Viv Albertine and bassist Tessa Pollitt. Although they had no female role models (other than PattiSmith, perhaps), they certainly were being influenced by the scene around them; in fact, Johnny Rottenwould become Ari-Up's stepfather. And although the girls were neck-deep in the UK Punk scene, theband fortunately managed to avoid any professional involvement with Malcolm McLaren.
From the outset, The Slits knew that they were originals, and they set out to live up to that knowledge.Punk Rock was still new, and it was all about trashing musical boundaries as well as musical venues.Yet even within this atmosphere of invention and re-invention, The Slits were determined to be different."We didn't want to follow male rhythms and structures," says Ari-up in the liner notes to the recently re-issued 1979 album Cut. "We consciously thought about getting girl rhythms into music and concludedthat female rhythms were probably not as steady, structured, or as contained as male rhythms."Hence the tempo changes and staccato percussion arrangements of many of their songs.
Early on, though, the band's musical reach exceeded its grasp. Palmolive's style was heavy andbombastic -- both behind the drum kit, and apparently everywhere else as well. Despite their obviousinexperience with musical instruments, the band's energy and dedication were infectious, and theygained some popular and critical acclaim with the release of their Peel Sessions disc (now re-issued).
After that, the major record labels came calling, and The Slits had their pick of recording deals;eventually they chose Island Records because of the diversity of artists on the label. But even as anunprecedented and highly anticipated band, they could only get a one-record deal. This modestcommercial aspiration was too much for drummer Palmolive, who left the band rather than beingperceived as a sellout.Her replacement was Budgie, a respected member of the local scene, and future Banshees drummer and husband of Siouxsie Sioux. (Siouxsie herself was at this time still a member of The BromleyContingent -- not a band, but a group of Sex Pistols fans who had gained a notoriety all their own.)With the addition of Budgie, the band's creativity and cohesiveness soared. They composed newsongs, developed their live act, and in 1978 went on the road with The Clash.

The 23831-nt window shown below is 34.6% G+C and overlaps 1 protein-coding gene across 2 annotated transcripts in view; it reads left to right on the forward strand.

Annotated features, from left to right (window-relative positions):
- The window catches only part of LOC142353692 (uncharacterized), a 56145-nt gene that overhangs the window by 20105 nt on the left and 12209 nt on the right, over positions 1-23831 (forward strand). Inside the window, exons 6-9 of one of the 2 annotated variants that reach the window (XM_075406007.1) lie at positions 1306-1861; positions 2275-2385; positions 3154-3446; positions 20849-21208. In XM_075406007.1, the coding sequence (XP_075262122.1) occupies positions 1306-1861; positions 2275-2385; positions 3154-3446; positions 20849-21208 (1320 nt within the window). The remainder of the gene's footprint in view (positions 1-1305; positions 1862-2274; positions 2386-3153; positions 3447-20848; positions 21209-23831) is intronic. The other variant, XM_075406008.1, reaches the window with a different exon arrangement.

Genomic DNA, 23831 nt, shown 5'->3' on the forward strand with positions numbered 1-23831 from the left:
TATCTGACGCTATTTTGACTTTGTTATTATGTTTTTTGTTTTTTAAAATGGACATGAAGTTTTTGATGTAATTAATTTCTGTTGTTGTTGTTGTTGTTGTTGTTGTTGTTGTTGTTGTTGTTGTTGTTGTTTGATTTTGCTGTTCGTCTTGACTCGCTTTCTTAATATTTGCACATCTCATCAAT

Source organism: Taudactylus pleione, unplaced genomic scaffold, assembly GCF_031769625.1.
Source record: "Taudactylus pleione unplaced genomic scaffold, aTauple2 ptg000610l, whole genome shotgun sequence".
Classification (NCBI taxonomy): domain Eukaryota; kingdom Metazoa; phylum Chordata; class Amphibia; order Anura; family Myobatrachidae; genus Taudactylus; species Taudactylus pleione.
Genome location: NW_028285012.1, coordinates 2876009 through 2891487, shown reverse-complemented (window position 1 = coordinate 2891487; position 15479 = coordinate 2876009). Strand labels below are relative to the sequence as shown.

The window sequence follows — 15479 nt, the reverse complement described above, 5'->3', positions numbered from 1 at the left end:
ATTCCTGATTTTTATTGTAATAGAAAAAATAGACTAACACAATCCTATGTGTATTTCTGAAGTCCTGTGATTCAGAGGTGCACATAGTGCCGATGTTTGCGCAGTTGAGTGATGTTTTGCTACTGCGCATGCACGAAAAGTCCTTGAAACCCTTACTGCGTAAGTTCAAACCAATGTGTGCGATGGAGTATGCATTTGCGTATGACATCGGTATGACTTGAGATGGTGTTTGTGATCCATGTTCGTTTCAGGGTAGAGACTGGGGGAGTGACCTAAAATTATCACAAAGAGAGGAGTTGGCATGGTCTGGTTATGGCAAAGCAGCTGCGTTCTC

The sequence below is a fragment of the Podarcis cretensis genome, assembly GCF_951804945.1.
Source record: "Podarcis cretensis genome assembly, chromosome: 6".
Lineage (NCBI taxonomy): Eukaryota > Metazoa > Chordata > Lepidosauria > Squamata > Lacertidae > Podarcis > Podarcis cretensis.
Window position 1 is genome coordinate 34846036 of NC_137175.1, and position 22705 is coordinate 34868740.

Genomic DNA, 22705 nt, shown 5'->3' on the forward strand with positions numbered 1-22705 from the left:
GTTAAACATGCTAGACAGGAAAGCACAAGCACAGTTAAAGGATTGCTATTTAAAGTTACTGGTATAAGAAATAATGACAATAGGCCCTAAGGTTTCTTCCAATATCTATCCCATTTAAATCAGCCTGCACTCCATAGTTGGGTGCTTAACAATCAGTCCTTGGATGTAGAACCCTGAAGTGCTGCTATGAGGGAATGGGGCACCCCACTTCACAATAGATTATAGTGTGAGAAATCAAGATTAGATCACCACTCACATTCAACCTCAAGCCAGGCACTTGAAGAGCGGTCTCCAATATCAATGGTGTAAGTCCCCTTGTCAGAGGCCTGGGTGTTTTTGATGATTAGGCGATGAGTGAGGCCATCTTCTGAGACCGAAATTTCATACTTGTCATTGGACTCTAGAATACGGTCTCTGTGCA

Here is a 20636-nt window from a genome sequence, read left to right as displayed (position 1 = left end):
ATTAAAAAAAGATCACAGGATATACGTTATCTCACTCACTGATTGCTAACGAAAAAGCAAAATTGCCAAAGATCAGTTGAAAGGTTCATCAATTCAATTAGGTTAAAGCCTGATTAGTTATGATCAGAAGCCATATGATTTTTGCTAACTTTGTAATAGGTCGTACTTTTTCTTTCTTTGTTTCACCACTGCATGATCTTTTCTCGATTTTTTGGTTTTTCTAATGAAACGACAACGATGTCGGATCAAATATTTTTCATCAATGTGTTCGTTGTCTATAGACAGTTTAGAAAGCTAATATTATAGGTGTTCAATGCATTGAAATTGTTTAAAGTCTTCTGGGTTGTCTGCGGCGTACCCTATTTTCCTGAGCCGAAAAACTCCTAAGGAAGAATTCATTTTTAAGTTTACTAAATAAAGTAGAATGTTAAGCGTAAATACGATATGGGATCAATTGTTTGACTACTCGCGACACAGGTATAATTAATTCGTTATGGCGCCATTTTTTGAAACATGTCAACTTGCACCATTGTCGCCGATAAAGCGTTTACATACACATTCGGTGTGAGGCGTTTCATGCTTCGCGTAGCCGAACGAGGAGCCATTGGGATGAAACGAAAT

After the tour, The Slits retreated to the rural Ridge Farm Studios to begin recording Cut, their album for Island. They brought in producer Dennis Bovell, who was perhaps best known as a reggae producer,and the creative sparks flew. (My impressions of Cut: The reggae influence is plainly apparent, yetdespite what I had heard about it, it is definitely
a reggae album. Ari-Up's distinctive voice and"callback" vocal arrangements are edgy, different, and -- Punkers, please don't kill me for saying this --cute.)
The Slits did a big-budget tour of the UK in support of Cut. Although the album cracked the UK top 30,it didn't become the sensation that it deserved to, and that many people thought it would. Lookingback, one would think that the album cover alone would have guaranteed it platinum sales. FeaturingAri-Up, Viv and Tessa covered in mud and wearing nothing but skimpy homemade loincloths, it is thesort of thing that these days would be singled out for scorn by Christians for Prudish and BarrenLifestyles, or some such bullshit "parental advocacy" group.As Viv relates in the liner notes, the album cover resulted from a happy coincidence of a femalephotographer who made the bandmates feel at ease, and an African friend of the manager, who earlier had taught them how to make their own loincloths. Ironically, some people criticized The Slits as beinganti-feminist for posing nearly nude, thus proving that you can't please everybody.
The Slits would release one more album, Return of the Giant Slits, in 1981 under CBS. Thealbum marked the introduction of the genre that is now known as World Beat. Like Cut, it was wayahead of its time; and like the previous album, it was sadly ignored. "Return" has been re-issued by athoughtful Japanese company, and is available in the US as an import.
After that, The Slits quietly disbanded. Ari-Up, distressed from making little professional headwaywhile crappy acts flourished around her, literally dropped out of society and lived in the jungles of Borneo and Belize. Eventually, she re-emerged in Jamaica, and became a DancehallReggae heroine performing under the name Medusa. Now a fit mother of three, she recently returned toNew York, where she performs once again as Ari-Up (and is occasionally joined onstage by her youngest son, Wilton).As not only the first all-girl Punk band, but also possibly the first all-girl
band of any note, TheSlits set the standard for every female rocker who would come after. Many noted artists name-checkthem, and they are acknowledged by musicologists as true originators. Which makes it all the moreshameful how overlooked they were in their day. Whether because of chauvanistic business practices,or their music being ahead of its time (and most likely a combination of both), The Slits were tragicallyignored by too many in the industry and the public.
1/26/2011 Special Artists: The Slitsreplay.waybackmachine.org/…/slits.html 2/3